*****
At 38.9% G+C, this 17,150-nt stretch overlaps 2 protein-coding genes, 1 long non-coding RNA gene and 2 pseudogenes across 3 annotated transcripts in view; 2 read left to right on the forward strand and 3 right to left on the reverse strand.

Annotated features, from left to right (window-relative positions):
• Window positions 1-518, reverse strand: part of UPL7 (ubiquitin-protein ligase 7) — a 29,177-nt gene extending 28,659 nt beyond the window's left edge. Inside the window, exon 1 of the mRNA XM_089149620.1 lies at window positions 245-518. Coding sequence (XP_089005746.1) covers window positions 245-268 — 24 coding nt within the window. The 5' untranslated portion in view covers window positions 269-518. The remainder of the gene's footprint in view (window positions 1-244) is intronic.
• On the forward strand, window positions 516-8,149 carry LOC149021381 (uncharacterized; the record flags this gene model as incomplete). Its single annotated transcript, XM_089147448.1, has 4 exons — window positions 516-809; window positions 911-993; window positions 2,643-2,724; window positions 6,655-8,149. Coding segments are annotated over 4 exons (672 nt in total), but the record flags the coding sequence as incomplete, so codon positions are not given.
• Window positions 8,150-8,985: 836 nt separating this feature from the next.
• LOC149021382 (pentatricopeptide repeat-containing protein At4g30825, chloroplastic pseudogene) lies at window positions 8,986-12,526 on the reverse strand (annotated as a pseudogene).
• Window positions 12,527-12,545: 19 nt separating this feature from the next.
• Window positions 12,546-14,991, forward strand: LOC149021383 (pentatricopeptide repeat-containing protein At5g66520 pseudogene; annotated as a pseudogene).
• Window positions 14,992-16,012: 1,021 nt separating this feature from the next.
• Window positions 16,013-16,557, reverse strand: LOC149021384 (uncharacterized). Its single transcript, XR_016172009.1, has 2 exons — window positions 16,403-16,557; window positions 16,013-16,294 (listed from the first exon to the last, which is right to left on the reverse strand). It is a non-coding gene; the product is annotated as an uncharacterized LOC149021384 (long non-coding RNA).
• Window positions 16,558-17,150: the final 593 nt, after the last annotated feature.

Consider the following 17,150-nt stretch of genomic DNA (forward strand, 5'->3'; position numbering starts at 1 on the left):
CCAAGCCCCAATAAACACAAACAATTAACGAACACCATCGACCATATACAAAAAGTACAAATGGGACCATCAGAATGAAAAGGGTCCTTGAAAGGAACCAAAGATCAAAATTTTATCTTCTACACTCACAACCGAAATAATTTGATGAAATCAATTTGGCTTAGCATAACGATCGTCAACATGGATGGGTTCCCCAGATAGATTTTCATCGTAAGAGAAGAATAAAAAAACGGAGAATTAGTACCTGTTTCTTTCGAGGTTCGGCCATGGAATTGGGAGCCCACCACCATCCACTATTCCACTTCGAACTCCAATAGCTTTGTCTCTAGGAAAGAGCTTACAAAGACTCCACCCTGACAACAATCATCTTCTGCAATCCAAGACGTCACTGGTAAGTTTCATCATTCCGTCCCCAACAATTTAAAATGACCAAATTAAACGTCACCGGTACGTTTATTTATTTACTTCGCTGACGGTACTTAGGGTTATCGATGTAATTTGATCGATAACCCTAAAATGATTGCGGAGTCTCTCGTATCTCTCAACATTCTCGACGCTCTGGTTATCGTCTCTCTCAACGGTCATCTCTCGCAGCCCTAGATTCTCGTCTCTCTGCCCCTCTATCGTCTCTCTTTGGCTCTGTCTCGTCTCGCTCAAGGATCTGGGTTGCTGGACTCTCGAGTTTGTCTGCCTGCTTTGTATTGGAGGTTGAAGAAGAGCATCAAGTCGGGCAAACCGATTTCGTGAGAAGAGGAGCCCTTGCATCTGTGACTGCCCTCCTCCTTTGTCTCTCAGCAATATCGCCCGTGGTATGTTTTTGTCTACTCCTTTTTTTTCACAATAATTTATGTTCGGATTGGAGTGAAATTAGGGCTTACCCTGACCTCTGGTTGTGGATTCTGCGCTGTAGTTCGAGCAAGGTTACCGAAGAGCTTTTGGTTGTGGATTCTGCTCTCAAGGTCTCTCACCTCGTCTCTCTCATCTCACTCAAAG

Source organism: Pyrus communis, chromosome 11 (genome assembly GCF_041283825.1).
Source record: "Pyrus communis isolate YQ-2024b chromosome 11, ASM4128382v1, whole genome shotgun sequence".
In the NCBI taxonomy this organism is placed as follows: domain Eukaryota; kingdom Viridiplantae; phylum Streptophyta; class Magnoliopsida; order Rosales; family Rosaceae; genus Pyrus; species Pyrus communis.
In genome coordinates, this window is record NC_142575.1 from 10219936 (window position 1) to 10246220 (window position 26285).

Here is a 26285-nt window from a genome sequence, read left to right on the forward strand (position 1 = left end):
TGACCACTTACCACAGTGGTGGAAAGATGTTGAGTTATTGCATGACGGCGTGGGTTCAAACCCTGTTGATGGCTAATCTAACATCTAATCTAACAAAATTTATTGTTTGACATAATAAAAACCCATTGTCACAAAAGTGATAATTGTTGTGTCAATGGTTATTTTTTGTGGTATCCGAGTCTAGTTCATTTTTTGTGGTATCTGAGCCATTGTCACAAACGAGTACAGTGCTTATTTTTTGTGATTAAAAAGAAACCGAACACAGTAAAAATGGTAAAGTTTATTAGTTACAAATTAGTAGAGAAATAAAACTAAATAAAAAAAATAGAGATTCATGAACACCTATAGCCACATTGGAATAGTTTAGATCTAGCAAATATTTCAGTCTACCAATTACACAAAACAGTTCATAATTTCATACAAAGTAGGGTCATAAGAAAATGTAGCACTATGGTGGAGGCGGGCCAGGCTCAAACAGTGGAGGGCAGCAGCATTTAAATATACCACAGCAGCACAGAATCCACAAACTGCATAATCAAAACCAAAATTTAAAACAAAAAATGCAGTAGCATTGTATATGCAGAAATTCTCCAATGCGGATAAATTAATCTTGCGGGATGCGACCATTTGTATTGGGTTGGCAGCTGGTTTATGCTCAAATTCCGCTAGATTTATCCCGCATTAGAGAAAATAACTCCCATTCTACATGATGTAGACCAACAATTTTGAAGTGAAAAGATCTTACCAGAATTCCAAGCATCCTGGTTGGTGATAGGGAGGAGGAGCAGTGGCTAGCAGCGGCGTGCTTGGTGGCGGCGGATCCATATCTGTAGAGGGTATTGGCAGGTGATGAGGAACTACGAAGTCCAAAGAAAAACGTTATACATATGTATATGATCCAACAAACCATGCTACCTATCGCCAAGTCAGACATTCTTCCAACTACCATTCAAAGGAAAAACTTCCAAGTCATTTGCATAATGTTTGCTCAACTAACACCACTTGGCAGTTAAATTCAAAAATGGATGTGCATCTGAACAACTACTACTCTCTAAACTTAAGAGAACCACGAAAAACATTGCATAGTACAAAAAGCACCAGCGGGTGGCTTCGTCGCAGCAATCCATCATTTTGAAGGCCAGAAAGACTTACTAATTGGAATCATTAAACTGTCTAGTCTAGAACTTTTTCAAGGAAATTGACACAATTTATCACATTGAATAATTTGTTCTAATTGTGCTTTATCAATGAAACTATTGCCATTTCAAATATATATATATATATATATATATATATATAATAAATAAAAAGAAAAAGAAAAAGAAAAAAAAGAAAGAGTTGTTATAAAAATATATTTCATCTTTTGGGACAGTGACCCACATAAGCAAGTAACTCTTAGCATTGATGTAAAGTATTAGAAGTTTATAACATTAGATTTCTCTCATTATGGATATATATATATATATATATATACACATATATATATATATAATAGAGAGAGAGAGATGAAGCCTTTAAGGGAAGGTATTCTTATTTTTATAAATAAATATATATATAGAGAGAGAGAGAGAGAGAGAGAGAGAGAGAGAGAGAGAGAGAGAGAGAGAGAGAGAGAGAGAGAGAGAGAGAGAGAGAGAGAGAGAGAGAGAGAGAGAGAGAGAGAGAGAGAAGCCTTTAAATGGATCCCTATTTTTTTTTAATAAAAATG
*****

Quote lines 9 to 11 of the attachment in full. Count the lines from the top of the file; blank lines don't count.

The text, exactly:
• Window positions 14,992-16,012: 1,021 nt separating this feature from the next.
• Window positions 16,013-16,557, reverse strand: LOC149021384 (uncharacterized). Its single transcript, XR_016172009.1, has 2 exons — window positions 16,403-16,557; window positions 16,013-16,294 (listed from the first exon to the last, which is right to left on the reverse strand). It is a non-coding gene; the product is annotated as an uncharacterized LOC149021384 (long non-coding RNA).
• Window positions 16,558-17,150: the final 593 nt, after the last annotated feature.